Bellum ingens in tenebris
Year Date Event
AD 2 2 August Lucius Caesar died of a sudden illness.
Augustus allowed Tiberius to return to Rome as a private citizen.
AD 4 21 February Gaius Caesar died in Lycia from wounds suffered in battle.
Augustus adopted Tiberius as his son and granted him tribunician power.
AD 6 Augustus deposed Herod Archelaus, ethnarch in Samaria, Judea and Idumea, and organized the province of Judea on his territories.
Bellum Batonianum: The Daesitiates, an Illyrian people, rose up against Roman authority in Illyricum.
AD 9 Bellum Batonianum: The Daesitiate chieftain Bato (Daesitiate chieftain) surrendered to Roman forces.
September Battle of the Teutoburg Forest: A coalition of Germanic forces ambushed and destroyed three Roman legions in the Teutoburg Forest. Publius Quinctilius Varus, the commander of Roman forces in Germania, committed suicide.
AD 10 Tiberius assumed command of Roman forces in Germania.
Illyricum was divided into the provinces of Pannonia and Dalmatia.
AD 13 Tiberius was granted power equal to Augustus as co-princeps.
AD 14 19 August Augustus died.
Germanicus, son of Nero Claudius Drusus and adoptive son of Tiberius, was appointed commander of Roman forces in Germania.
Germanicus and Tiberius’s natural son Drusus Julius Caesar were sent to suppress mutinies in Germania and Pannonia, respectively.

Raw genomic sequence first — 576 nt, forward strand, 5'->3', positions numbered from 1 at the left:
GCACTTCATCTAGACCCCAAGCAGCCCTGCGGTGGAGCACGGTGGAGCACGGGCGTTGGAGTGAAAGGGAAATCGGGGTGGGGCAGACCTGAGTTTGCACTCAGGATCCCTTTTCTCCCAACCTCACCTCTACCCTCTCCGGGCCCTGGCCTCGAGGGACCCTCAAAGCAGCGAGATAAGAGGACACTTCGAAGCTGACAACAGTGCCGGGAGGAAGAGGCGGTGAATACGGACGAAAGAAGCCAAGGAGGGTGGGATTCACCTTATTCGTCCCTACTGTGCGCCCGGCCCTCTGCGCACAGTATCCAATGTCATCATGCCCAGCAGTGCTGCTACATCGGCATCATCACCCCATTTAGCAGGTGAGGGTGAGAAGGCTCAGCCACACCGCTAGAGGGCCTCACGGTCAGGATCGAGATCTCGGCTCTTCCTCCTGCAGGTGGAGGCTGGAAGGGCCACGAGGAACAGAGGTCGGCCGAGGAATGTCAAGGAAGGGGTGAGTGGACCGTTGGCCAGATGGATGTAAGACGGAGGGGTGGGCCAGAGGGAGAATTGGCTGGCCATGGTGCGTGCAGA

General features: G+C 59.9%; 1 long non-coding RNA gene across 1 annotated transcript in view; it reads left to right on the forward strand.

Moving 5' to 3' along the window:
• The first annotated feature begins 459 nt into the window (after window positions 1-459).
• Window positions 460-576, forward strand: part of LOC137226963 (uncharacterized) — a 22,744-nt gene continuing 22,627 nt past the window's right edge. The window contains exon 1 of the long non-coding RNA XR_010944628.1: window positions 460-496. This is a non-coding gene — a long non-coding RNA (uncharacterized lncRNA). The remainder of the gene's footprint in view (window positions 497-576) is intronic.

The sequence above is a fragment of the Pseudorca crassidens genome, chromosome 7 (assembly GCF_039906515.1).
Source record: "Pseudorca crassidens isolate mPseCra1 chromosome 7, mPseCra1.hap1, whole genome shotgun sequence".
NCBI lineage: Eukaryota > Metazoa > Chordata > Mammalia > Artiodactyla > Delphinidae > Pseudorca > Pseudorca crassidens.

AD 15 Lucius Seius Strabo was appointed governor of Egypt. His son Sejanus remained as the sole prefect of the Praetorian Guard.
AD 16 Battle of the Weser River: A Roman army led by Germanicus decisively defeated a Germanic force on the Weser.
AD 17 Archelaus of Cappadocia, king in Cappadocia and a Roman client, died. Tiberius annexed his territory, organizing it as the province of Cappadocia.
Antiochus III of Commagene, king of Commagene and a Roman client, died. Tiberius annexed his territory to the province of Syria.
AD 18 Tiberius granted Germanicus imperium over the eastern half of the Empire.
AD 19 10 October Germanicus died in Antioch, possibly after being poisoned on Tiberius’s orders.
AD 22 Tiberius granted Drusus Julius Caesar tribunician power, marking him as his choice as successor.
AD 23 14 September Drusus Julius Caesar died, possibly after being poisoned by Sejanus or his wife Livilla.
AD 26 Tiberius retired to Capri, leaving Sejanus in control of Rome through his office.
AD 28 The Frisii hanged their Roman tax collectors and expelled the governor.
AD 29 Livia, Augustus’s widow and Tiberius’s mother, died.
AD 31 18 October Sejanus was executed on Tiberius’s orders.
Tiberius invited Germanicus’s son Caligula to join him on Capri.